PART 1: Asma Barlas — God is Uncreated, God is Without Sex and Gender
“The Qur’an, Shari’a, and Women’s Rights,” Plenary Address, Re-imagining the Shari’a. University of Warwick, Venice, September 14, 2009.
“Islam and Body Politics: Inscribing (im)morality,” Keynote, Nordic Society for Philosophy of Religion conference on “Religion and the Politics of the Body.” University of Iceland, Reykjavek, June 26, 2009.
“Islamic Reform and Gender Equality: Fiqh, Feminism, or CEDAW?” Regional Conference on Gender Equality and Women’s Empowerment in Muslim Societies. (UNIFEM/ ICIP) Jakarta, Indonesia, March 11-12, 2009.
“Globalizing Equality: revisiting the debate,” Third International Congress on Islamic Feminism. Barcelona, Spain, October 25, 2008.
“Would Spinoza Understand Me? Europe, Islam, and the Mirror of Difference.” Spinoza Lecture. University of Amsterdam, the Netherlands, June 5, 2008. (Also presented at the University of Nijmegen, June 17, 2008.)
“Believing Women in Islam: Between secular and religious politics and theology,” Spinoza Lecture. University of Amsterdam, the Netherlands, May 8, 2008.
“Engaging Islamic Feminism: Provincializing feminism as a master narrative,” Workshop on Islamic Feminism. Tampere, Finland, August 31, 2007.
“Challenges of Reading/ Interpreting the Qur’an,” Master Class, Institute for the Study of Islam in the Modern World, Leiden, the Netherlands, June 25, 2007.
“Still Quarrelling over the Qur’an: Five theses on interpretation and authority.” Conference on Redefining Boundaries. Institute for the Study of Islam in the Modern World, Amsterdam, June 24, 2007.
“Women in Islam: Between Oppression and (Self-) Empowerment,” Friedrich-Ebert-Stiftung. Cologne, Germany, March 9, 2007.
“Does the Qur’an Support Gender Equality?” University Lecture. University of Groningen, the Netherlands, November 23, 2006.
“Women’s Self-Emancipation through the Qur’an.” University of Amsterdam, the Netherlands, November 21, 2006.
“Four Stages of Denial, or, My On-Again, Off-Again, Affair with Feminism: Response to Margot Badran,” Discussion Series, Global Fury/ Global Fear: Engaging Muslims. Ithaca College, October 23, 2006.
“Qur’anic Hermeneutics and Muslim Women’s Liberation,” International Congress on Islamic Feminism. Barcelona, Spain, October 29, 2005.
“‘Hold(ing) Fast by the Best in the Precepts:’ The Qur’an and Method,” Conference on the Changeable and Unchangeable in Islamic Thought and Practice, Sarajevo, May 7-9, 2005 (read by Christian Moe).
“Women’s and Feminist Readings of the Qur’an.” Center for Middle East Studies, Harvard University, March 22, 2005.
“Gender Inequality and Scriptural Interpretation in Islam.” Stanford University, November, 22, 2004.
“Teaching about Women and Islam,” AMEWS Roundtable. Middle East Studies Association Annual Meeting, San Francisco, November 21, 2004.
“Text, Tradition, and Reason: The Qur’an and Sexual Politics.” Cardozo Law School, Yeshiva University, October 10-14, 2004.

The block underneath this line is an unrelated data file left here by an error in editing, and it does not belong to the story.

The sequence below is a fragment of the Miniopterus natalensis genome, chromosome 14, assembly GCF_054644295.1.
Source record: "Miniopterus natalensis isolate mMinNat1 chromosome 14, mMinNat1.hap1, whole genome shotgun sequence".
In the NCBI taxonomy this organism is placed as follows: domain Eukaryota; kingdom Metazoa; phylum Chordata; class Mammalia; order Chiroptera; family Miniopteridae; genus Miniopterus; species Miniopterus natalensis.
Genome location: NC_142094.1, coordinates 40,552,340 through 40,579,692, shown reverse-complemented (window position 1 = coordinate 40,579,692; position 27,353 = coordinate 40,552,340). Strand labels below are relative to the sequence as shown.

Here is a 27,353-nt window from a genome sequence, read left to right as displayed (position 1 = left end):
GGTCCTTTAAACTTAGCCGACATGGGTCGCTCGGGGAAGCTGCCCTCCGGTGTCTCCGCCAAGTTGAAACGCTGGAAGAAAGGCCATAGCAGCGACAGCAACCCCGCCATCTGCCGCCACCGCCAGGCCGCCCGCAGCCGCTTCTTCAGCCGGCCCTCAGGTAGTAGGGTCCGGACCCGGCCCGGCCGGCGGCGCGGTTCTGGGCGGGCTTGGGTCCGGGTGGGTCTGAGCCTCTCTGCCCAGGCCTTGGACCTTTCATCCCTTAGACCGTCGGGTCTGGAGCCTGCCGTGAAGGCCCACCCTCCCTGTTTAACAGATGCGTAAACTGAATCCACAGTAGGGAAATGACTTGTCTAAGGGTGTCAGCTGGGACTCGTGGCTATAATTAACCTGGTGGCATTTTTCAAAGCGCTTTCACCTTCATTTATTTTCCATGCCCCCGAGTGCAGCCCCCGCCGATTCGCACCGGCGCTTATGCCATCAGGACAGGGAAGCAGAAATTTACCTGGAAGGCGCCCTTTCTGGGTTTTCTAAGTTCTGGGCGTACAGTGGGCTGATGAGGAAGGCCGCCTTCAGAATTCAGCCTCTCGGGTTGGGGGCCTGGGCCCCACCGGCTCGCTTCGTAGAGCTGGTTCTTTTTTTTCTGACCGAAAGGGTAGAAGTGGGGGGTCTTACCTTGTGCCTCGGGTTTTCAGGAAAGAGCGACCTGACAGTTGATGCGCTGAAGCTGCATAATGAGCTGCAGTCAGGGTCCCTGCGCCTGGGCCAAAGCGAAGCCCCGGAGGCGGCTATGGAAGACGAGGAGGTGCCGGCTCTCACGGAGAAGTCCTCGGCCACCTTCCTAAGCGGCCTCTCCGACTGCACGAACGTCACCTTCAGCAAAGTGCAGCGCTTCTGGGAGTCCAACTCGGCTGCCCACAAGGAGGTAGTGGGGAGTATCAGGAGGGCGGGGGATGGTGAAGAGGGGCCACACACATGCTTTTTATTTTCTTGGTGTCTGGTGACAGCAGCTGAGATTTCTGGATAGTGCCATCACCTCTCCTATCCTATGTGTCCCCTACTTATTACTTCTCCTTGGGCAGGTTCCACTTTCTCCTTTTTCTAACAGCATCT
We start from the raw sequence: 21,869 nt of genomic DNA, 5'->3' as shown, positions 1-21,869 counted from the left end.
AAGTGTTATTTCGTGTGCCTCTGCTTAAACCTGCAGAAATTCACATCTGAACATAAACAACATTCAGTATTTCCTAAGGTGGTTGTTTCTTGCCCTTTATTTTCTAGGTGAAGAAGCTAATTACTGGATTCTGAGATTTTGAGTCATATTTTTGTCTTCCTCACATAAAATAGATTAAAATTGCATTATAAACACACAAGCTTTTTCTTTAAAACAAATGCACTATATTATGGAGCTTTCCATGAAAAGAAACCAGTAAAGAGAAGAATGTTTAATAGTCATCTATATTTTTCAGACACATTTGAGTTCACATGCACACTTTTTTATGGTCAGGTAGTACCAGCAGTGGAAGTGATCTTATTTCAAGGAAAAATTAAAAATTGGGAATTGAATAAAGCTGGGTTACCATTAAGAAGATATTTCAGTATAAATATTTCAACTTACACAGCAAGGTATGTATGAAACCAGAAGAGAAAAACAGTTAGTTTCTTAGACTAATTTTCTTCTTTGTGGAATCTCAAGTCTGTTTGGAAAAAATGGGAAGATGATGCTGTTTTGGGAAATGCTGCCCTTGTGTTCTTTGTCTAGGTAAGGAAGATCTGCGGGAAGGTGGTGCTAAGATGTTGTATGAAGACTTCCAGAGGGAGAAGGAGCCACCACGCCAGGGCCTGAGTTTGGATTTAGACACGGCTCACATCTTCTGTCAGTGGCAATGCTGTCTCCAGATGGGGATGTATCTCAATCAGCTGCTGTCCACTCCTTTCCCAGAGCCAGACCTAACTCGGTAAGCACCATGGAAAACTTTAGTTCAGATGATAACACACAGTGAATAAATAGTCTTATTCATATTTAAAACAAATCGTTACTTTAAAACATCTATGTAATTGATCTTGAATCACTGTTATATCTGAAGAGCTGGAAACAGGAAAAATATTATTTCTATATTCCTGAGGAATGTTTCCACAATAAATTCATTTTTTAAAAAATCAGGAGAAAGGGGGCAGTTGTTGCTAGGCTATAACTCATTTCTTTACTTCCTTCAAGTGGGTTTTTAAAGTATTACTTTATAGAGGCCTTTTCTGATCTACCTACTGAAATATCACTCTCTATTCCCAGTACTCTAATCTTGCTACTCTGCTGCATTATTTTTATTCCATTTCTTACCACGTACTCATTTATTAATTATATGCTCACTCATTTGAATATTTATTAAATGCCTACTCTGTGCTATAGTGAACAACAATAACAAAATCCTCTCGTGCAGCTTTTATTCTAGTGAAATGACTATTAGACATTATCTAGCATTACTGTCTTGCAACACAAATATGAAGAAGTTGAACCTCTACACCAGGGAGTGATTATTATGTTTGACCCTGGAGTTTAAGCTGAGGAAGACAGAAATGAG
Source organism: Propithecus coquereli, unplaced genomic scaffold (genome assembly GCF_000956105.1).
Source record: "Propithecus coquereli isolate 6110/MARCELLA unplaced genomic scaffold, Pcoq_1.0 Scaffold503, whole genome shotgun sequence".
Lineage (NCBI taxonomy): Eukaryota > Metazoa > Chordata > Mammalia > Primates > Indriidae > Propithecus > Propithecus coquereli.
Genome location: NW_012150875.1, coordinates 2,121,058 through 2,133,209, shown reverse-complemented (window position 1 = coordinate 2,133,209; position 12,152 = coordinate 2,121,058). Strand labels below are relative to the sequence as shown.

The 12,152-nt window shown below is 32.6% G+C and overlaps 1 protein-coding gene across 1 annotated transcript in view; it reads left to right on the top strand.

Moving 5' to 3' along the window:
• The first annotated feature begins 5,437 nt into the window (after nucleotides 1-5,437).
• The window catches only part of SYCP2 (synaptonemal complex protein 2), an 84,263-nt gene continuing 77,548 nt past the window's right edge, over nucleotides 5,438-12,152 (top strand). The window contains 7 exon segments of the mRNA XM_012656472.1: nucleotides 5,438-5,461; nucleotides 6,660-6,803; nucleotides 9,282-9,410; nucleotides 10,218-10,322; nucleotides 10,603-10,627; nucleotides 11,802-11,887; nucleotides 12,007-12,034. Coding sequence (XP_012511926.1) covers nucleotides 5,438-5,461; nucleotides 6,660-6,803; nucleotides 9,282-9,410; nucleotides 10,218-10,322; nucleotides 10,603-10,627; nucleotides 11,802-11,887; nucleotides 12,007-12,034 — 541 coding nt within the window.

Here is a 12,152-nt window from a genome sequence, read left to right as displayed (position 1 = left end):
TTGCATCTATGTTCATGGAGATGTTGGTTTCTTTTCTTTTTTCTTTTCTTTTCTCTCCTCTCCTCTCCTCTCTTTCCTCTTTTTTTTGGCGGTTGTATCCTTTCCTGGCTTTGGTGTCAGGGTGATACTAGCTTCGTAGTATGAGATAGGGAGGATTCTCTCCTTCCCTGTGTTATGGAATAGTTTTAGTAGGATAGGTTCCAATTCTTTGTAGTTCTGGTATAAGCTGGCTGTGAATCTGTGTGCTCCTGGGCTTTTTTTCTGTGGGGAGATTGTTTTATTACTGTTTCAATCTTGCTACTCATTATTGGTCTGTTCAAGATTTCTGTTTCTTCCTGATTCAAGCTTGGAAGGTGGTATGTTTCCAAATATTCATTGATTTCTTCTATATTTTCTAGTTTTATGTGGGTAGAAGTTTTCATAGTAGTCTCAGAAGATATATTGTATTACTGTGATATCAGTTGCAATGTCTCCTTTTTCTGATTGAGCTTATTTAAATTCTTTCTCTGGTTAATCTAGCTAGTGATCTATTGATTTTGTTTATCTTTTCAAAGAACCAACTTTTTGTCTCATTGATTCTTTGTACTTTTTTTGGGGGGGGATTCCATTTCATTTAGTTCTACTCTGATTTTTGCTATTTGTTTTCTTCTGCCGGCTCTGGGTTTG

“Islam, Gender, and Reproductive Health.” Woodrow Wilson International Center for Scholars, D.C., October 4, 2004.
“Globalizing Equality: Muslim Women, Theology, and Feminisms.” Library of Congress, March 26, 2004.
“Reviving Islamic Universalism,” Conference on Contemporary Islamic Synthesis, Alexandria, Egypt, October 3-5, 2003.
“Determining Islamic Authority in North America,” Conference on Islam in America. Harvard Divinity School, March 8, 2003.
“Challenging Patriarchal Interpretations of Islam,” Anderberg Lecture, University of Nebraska, Omaha, Nebraska, November 7, 2002.
“Islam, Feminism, and Women,” Robert L. Bernstein Symposium on Fundamentalism and Modernity. Yale University, April 12-13, 2002.
“Will the ‘Real’ Islam Please Stand Up?” Master’s Tea Presentation at Silliman College. Yale University, February 21, 2002.
Welcome; thank you for coming. I’m Asma Barlas and I teach politics here at Ithaca College and I’m also currently the director of the Center for the Study of Culture, Race, and Ethnicity.
Today is the second event in our discussion series on race that the Center is co-sponoring with the office of the Provost, the Office of Multicultural Affairs, and the Cinema on the Edge program. The discussion series is meant to facilitate a campus wide dialogue on race, in particular, the history and meanings of race and racism, racial politics, and the problematic of representation. It is this last area—of representation and images—that is the topic of this evening’s session.
Our guest speaker tonight is bell hooks, celebrated feminist scholar, poet, social critic, and public intellectual. She is an original and prolific writer who is best known for her “deconstructive analyses of race and gender and her advocacy of black female fortitude.” Ms hooks first came to prominence in the early 1980s with Ain't I a Woman: Black Women and Feminism, which is ranked among the 20 most important women's books of the last two decades. Her other works are too numerous to list—she has authored 22 books—but include Black Looks, Feminist Theory, Talking Back, Teaching to Transgress, Class Matters, Breaking Bread, and most recently, All about Love and Salvation.